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How does WASH help people adapt to climate change?

Posted 13 Feb 2017 by Hannah Crichton-Smith

Hannah Crichton-Smith, Programme Sustainability Officer at WaterAid UK, highlights some of the ways in which water, sanitation and hygiene (WASH) increases communities’ resilience.

Following the November 2016 UN climate talks in Marrakesh, we thought it was about time we highlighted some of the approaches and practical ways in which WASH helps communities to be more resilient and adapt to the impacts of climate change.

An increase in the unpredictability of weather patterns and frequency of extreme weather events is likely to have detrimental impacts on the marginalised and vulnerable communities with whom WaterAid works. More intense periods of rainfall and increased temperatures have the potential to impact on the health, livelihoods and food security of the most vulnerable. Access to sustainable WASH services and associated improvements to water resources management can mitigate these risks and increase resilience to the impacts of climate change.

WaterAid’s practical interventions

We aim to build long-term resilience to water-related threats and disasters. Over the years, we have developed several approaches which set out to strengthen government institutions to deliver sustainable WASH services that are resilient to the impacts of climate change. In West Africa, the Securing Water Resources Approach combines water resources management with WASH service delivery. By monitoring rainfall and measuring groundwater levels, communities are better able to prioritise their water usage, thereby reducing the risks that unpredictable rainfall could bring in the future – a growing challenge in the Sahel region of Africa, for example. Improved monitoring also helps local authorities to build a better picture of national water-related risks, enabling them to better prioritise areas of intervention and ‘bounce back’ from water-related crises, such as floods.

Many practical interventions increase the resilience of communities and WASH infrastructure to climate change impacts. These are very context-specific and none should be seen as a silver bullet to achieving climate change resilience. Examples include improving access to more reliable groundwater sources and boosting storage capacity through rainwater harvesting and construction of tanks. Rainwater harvesting can be particularly useful for schools and health centres in times of scarcity. Enhancing groundwater recharge, where applicable, and soil water retention can also boost water availability and soil productivity during these times. Improving the safe disposal of hazardous faecal waste helps to mitigate the health risks associated with flooding, while building the capacity of institutions helps to ensure services are restored as soon as possible after disasters.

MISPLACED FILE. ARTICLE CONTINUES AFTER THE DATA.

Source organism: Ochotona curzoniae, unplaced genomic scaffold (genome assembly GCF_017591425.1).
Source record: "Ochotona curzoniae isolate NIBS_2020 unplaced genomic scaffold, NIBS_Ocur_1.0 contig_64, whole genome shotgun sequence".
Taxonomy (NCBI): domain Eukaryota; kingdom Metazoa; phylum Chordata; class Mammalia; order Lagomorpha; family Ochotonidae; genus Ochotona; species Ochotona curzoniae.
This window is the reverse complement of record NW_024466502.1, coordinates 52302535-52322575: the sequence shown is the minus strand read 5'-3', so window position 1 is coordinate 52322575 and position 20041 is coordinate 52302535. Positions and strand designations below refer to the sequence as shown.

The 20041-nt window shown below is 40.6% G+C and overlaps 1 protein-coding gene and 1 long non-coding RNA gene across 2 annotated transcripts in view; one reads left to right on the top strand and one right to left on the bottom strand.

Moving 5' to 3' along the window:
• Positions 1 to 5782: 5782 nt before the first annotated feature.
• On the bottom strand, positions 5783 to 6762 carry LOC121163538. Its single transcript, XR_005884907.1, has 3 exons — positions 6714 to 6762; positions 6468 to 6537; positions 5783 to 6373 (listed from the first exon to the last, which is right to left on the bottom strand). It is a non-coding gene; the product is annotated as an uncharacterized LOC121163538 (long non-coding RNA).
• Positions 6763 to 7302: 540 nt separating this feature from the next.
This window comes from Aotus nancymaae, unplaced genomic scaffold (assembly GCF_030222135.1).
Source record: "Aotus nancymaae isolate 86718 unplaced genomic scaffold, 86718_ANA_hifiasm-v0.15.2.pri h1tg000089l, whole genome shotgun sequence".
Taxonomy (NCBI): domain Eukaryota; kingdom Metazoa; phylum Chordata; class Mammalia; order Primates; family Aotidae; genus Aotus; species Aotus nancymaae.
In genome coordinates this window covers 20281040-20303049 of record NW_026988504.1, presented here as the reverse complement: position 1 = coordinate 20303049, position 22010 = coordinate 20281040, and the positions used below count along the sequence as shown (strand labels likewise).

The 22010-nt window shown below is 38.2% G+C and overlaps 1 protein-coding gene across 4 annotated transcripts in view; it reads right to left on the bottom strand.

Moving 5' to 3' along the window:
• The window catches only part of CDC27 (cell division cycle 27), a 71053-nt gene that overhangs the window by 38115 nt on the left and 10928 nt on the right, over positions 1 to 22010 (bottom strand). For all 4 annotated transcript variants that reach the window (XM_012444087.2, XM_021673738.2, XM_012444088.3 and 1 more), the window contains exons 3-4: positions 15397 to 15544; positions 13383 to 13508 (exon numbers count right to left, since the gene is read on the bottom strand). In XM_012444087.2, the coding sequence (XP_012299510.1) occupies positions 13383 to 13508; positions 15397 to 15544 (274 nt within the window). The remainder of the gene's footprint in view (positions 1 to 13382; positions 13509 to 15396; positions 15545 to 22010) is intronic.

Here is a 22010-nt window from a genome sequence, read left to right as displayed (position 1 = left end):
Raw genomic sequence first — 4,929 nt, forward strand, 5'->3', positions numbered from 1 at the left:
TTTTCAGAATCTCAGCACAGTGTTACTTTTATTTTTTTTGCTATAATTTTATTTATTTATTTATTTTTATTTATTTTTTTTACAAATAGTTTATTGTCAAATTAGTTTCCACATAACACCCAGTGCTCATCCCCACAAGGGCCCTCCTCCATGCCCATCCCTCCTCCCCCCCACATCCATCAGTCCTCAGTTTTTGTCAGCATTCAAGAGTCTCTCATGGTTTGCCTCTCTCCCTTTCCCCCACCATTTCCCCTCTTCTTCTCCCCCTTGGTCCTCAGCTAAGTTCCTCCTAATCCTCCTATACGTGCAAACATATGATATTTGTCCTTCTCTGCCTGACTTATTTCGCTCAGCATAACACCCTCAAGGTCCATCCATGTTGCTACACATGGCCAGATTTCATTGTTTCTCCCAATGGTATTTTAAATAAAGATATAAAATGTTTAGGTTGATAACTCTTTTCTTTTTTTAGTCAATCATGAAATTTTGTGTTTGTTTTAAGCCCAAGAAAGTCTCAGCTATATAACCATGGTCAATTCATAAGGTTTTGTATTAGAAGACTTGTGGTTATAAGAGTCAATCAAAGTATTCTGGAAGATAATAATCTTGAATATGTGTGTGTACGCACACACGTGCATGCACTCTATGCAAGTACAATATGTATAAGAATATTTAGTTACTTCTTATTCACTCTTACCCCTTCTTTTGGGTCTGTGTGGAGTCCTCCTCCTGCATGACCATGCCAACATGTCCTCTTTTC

It is important to remember that marginalised and vulnerable communities with whom WaterAid works already face multiple challenges to accessing WASH services. Increasing demand for water resources due to population growth, unplanned urban expansion, unregulated groundwater extraction, industrial pollution, and uncontrolled wastewater discharge threaten their water security. Climate change poses an additional risk to WASH access, and is expected to exacerbate these existing threats.

New climate-resilient WASH page

To find out more about our approaches and practical interventions to increasing resilience to climate change through improved WASH services, check out our latest webpage.

Hannah Crichton-Smith is WaterAid UK’s Programme Sustainability Officer. She tweets as @hcrichtonsmith.

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Comments

  • Ed Bourque said:

    29 Mar 2017 10:08

    Hi,

    Good post.

    Disasters/flooding can really do a number on some communities, and many of the adaptation techniques are well-known. The challenge for implementing partners is to use the framework of climate change to fund relevant WASH activities.

    Ed
    www.edbourqueconsulting.com

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